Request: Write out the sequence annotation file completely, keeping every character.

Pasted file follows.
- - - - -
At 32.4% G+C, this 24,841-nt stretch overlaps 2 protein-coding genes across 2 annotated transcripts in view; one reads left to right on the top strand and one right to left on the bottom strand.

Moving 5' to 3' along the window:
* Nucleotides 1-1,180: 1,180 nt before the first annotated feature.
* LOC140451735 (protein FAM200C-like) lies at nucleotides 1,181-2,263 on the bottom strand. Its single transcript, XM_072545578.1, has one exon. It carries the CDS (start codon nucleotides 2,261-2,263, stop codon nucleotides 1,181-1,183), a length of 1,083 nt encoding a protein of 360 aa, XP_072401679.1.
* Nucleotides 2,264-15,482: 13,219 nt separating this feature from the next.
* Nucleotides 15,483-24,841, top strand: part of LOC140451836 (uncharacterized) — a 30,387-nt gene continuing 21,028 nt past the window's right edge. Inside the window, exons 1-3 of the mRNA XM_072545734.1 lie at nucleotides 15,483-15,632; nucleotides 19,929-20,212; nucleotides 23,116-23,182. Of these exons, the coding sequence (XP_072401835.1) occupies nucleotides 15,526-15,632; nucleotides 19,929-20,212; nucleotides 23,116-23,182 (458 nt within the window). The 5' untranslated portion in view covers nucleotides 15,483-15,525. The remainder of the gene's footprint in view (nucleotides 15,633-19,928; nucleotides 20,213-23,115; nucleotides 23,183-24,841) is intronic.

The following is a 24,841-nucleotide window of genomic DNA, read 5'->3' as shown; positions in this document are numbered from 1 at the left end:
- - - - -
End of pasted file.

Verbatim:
At 32.4% G+C, this 24,841-nt stretch overlaps 2 protein-coding genes across 2 annotated transcripts in view; one reads left to right on the top strand and one right to left on the bottom strand.

Moving 5' to 3' along the window:
* Nucleotides 1-1,180: 1,180 nt before the first annotated feature.
* LOC140451735 (protein FAM200C-like) lies at nucleotides 1,181-2,263 on the bottom strand. Its single transcript, XM_072545578.1, has one exon. It carries the CDS (start codon nucleotides 2,261-2,263, stop codon nucleotides 1,181-1,183), a length of 1,083 nt encoding a protein of 360 aa, XP_072401679.1.
* Nucleotides 2,264-15,482: 13,219 nt separating this feature from the next.
* Nucleotides 15,483-24,841, top strand: part of LOC140451836 (uncharacterized) — a 30,387-nt gene continuing 21,028 nt past the window's right edge. Inside the window, exons 1-3 of the mRNA XM_072545734.1 lie at nucleotides 15,483-15,632; nucleotides 19,929-20,212; nucleotides 23,116-23,182. Of these exons, the coding sequence (XP_072401835.1) occupies nucleotides 15,526-15,632; nucleotides 19,929-20,212; nucleotides 23,116-23,182 (458 nt within the window). The 5' untranslated portion in view covers nucleotides 15,483-15,525. The remainder of the gene's footprint in view (nucleotides 15,633-19,928; nucleotides 20,213-23,115; nucleotides 23,183-24,841) is intronic.

The following is a 24,841-nucleotide window of genomic DNA, read 5'->3' as shown; positions in this document are numbered from 1 at the left end: